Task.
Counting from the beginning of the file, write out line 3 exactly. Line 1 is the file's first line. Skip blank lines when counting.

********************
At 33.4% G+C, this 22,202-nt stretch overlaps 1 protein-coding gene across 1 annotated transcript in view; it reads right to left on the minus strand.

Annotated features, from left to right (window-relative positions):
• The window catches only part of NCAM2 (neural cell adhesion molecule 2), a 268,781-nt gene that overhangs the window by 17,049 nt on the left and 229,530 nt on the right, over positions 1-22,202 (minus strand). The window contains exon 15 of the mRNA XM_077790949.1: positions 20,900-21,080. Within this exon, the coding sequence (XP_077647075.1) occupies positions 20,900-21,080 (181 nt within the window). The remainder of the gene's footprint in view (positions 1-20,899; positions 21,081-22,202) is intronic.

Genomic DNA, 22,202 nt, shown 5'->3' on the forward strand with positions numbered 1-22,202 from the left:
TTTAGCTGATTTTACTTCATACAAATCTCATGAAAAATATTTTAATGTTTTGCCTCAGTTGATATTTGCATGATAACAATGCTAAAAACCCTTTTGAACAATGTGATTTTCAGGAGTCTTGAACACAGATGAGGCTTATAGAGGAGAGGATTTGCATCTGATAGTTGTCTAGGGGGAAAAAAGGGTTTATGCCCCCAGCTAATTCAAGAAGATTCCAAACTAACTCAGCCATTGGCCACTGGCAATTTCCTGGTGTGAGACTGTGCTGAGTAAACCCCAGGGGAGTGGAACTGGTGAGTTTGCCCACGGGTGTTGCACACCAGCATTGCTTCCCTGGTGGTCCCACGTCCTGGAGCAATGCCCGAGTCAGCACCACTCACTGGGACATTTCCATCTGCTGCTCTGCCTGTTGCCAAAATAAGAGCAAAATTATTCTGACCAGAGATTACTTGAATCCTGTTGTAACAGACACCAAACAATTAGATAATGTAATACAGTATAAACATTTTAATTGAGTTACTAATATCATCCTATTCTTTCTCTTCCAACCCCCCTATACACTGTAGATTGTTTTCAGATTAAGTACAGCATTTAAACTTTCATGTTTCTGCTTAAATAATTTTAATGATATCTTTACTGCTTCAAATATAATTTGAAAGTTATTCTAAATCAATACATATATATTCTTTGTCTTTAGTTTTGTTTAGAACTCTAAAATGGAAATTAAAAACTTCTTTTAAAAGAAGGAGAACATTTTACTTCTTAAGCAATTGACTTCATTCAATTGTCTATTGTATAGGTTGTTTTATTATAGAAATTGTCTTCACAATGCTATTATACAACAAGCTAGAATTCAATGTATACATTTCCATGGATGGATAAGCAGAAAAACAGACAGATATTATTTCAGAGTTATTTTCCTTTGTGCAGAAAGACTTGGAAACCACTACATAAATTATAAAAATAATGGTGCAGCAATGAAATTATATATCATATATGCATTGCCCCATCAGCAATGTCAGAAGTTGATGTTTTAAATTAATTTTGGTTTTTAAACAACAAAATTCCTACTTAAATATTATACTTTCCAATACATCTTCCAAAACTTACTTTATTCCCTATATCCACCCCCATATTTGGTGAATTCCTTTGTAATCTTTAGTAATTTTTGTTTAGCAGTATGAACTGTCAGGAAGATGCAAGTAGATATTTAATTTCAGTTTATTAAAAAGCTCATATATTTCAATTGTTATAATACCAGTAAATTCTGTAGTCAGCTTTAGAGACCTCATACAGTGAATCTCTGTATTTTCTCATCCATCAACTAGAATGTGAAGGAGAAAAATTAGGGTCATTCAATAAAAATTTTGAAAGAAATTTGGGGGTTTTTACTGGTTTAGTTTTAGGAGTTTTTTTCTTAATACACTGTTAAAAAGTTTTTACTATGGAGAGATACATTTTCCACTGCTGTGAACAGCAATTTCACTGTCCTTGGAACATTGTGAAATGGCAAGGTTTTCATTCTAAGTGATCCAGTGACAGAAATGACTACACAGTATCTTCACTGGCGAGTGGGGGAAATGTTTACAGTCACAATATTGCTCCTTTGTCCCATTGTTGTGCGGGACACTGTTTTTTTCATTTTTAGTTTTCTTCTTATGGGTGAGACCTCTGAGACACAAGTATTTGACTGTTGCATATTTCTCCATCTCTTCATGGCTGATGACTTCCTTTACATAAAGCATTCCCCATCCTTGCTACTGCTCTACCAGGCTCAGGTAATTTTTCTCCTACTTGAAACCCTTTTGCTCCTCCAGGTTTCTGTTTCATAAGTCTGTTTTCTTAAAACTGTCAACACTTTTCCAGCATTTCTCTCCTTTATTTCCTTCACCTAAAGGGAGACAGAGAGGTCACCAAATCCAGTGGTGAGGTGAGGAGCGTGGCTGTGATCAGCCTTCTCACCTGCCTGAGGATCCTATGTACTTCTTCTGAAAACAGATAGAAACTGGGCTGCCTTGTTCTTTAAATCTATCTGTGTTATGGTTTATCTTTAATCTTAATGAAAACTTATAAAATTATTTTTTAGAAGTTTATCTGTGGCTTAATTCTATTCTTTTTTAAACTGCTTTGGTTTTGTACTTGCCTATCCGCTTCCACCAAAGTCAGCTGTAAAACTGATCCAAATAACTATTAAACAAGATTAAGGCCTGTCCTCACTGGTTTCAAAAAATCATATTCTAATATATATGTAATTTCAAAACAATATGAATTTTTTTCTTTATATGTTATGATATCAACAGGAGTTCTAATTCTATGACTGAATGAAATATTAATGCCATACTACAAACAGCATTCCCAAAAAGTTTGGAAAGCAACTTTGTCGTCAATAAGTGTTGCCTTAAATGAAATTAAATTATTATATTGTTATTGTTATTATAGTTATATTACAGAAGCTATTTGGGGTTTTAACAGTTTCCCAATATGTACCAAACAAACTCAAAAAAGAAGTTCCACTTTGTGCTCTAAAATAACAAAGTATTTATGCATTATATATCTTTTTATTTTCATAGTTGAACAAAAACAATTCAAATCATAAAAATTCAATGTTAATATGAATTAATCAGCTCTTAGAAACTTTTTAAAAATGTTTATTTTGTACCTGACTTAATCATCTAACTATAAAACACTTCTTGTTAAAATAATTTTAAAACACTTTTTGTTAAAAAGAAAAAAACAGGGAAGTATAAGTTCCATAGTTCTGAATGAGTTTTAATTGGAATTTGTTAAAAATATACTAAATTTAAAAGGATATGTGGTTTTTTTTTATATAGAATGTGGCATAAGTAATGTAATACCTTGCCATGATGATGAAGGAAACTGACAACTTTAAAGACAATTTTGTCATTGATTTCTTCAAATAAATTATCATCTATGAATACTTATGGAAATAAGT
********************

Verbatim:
• The window catches only part of NCAM2 (neural cell adhesion molecule 2), a 268,781-nt gene that overhangs the window by 17,049 nt on the left and 229,530 nt on the right, over positions 1-22,202 (minus strand). The window contains exon 15 of the mRNA XM_077790949.1: positions 20,900-21,080. Within this exon, the coding sequence (XP_077647075.1) occupies positions 20,900-21,080 (181 nt within the window). The remainder of the gene's footprint in view (positions 1-20,899; positions 21,081-22,202) is intronic.